It’s not usually possible to set up a direct debit from your savings account to cover ongoing expenses or bills, as savings accounts are structured around growing your wealth by earning interest on regular deposits, and discouraging withdrawals.

Some transaction accounts allow you to set up direct debits and also earn interest, though you may not enjoy as much flexibility as a dedicated transaction account, or get as high an interest rate as a dedicated savings account.

Can you direct deposit to a savings account?

Yes. You can make one off payments or set up regular direct deposits into a savings account. This can be organised easily through online banking or by making deposits in a branch. Talk to your lender to find out the easiest way for you to set up direct deposits.

How to open a savings account for my child?

Some banks and financial institutions allow parents to open a bank account for their child as soon as it is born, and start depositing funds to go towards the child’s future.

Children’s savings accounts generally don’t have fees, and are structured to help develop positive financial habits by limiting withdrawals, encouraging regular deposits, and earning interest on the savings, similarly to standard savings accounts.

What is a savings account?

A savings account is a type of bank account in which you earn interest on the money you deposit. This makes it one of the easiest and safest investment tools.

Can I overdraft my savings account?

A lot of savings accounts won’t let you overdraw. Some will allow this feature but you’ll need to apply first. It’s best to read the fine print and check with your lender whether this is a feature they offer. It can be a helpful addition, but as your lender can charge you a fee as well as interest for going into negative numbers, it’s best to avoid overdrafting when possible.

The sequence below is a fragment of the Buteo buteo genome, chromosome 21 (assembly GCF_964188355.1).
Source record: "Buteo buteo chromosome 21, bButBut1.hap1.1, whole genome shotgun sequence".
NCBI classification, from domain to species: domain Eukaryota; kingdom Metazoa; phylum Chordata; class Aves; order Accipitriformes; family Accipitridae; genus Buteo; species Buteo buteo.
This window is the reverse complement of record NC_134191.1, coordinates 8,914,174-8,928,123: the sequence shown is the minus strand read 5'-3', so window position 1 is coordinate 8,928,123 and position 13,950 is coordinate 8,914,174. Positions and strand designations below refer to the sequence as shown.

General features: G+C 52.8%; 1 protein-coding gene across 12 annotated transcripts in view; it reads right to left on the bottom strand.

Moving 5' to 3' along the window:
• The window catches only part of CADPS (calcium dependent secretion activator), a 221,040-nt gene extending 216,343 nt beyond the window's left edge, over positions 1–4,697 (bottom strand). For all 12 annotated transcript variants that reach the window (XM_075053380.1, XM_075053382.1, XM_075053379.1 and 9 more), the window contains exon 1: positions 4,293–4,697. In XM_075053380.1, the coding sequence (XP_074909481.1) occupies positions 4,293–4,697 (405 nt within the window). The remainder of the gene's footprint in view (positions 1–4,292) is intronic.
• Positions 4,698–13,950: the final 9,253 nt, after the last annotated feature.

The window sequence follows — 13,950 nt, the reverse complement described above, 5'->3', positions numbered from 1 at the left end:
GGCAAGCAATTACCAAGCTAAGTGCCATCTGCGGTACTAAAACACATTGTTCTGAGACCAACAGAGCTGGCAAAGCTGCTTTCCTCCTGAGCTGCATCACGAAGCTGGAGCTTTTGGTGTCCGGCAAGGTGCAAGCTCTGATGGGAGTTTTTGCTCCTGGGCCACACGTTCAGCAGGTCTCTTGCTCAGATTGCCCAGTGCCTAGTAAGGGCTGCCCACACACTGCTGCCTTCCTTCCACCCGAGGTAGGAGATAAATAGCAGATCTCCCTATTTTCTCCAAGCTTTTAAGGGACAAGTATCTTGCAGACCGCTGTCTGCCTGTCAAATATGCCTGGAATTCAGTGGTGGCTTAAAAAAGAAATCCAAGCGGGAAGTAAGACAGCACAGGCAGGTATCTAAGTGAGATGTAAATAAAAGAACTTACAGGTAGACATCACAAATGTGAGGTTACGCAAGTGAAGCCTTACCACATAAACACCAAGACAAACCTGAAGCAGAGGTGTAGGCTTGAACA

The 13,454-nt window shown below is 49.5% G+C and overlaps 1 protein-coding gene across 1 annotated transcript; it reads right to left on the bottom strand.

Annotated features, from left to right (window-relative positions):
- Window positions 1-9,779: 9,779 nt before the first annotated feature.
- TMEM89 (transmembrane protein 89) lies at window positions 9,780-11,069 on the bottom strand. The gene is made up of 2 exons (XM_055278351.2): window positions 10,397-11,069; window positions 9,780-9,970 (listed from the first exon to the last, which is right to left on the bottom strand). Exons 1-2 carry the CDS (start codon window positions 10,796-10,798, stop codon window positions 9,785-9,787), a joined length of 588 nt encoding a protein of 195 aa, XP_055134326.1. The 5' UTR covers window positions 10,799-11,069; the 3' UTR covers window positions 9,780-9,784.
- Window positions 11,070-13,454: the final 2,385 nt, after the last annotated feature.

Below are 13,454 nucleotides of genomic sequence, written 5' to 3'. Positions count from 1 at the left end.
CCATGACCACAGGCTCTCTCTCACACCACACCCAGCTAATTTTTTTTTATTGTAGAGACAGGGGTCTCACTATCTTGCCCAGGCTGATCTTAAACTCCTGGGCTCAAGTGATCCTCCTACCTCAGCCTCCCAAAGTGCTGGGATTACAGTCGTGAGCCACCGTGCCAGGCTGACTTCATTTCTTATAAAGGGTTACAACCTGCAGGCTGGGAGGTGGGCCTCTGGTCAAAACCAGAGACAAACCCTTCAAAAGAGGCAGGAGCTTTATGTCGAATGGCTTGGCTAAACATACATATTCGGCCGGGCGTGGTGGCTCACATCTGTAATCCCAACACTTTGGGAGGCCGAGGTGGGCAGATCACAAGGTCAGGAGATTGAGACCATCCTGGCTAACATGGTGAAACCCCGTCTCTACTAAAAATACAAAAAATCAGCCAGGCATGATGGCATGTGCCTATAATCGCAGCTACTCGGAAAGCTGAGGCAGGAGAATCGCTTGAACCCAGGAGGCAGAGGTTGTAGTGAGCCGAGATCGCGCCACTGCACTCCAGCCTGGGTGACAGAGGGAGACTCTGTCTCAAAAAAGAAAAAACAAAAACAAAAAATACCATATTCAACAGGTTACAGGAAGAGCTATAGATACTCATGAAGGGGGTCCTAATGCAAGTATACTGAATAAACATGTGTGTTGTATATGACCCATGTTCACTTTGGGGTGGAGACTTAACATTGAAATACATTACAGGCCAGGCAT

Can you have a joint savings account?

Yes. Joint savings accounts can be useful for two or more people wanting to combine their savings to meet shared financial goals, including spouses, flatmates and business partners.

Some joint savings accounts require all parties to sign before they can access the money. While less convenient, this extra security can help encourage all parties to meet their shared financial goals.

Other joint savings accounts allow any of the account holders to access the money. These accounts can be convenient for financially responsible couples that trust one another implicitly. 

How do I open a savings account?

Opening a savings account is a relatively simple process. If you’ve found an account with a suitable interest rate, you’ll just need to get in contact with your chosen lender via a branch, phone call or hop online to begin the process. 

You may be required to provide:

  • Personal details, including identification (driver’s license, passport etc.)
  • Tax file number
  • Employment details

How to make money with a savings account?

Savings accounts make you money by earning interest on your savings. The more money you deposit, the longer you leave it in the account, and the higher the account’s interest rate, the more interest you’ll be paid by the bank or financial institution, and the more your wealth will grow.

To make sure your savings account makes money and doesn’t lose money, it’s important to maintain a large enough minimum balance that the annual interest earned exceeds any annual fees charged on the account.

How much money should I have in my savings account?

A good rule of thumb when working out a minimum balance for your savings account is to make sure that you’ll earn more in annual interest on your savings than what you’ll be charged in annual fees.

If you’re saving with a specific goal in mind, prepare a budget so the interest you earn on your deposits will help you efficiently reach this goal. Online financial calculators may be helpful here.

Can you set up a savings account online?

Yes. Several large and small banks offer online applications for savings accounts, and there are also online-only financial institutions to consider.

Online-only savings accounts are often less expensive than other savings accounts, though they may not offer the same flexibility, features, or face-to-face service as more traditional savings accounts.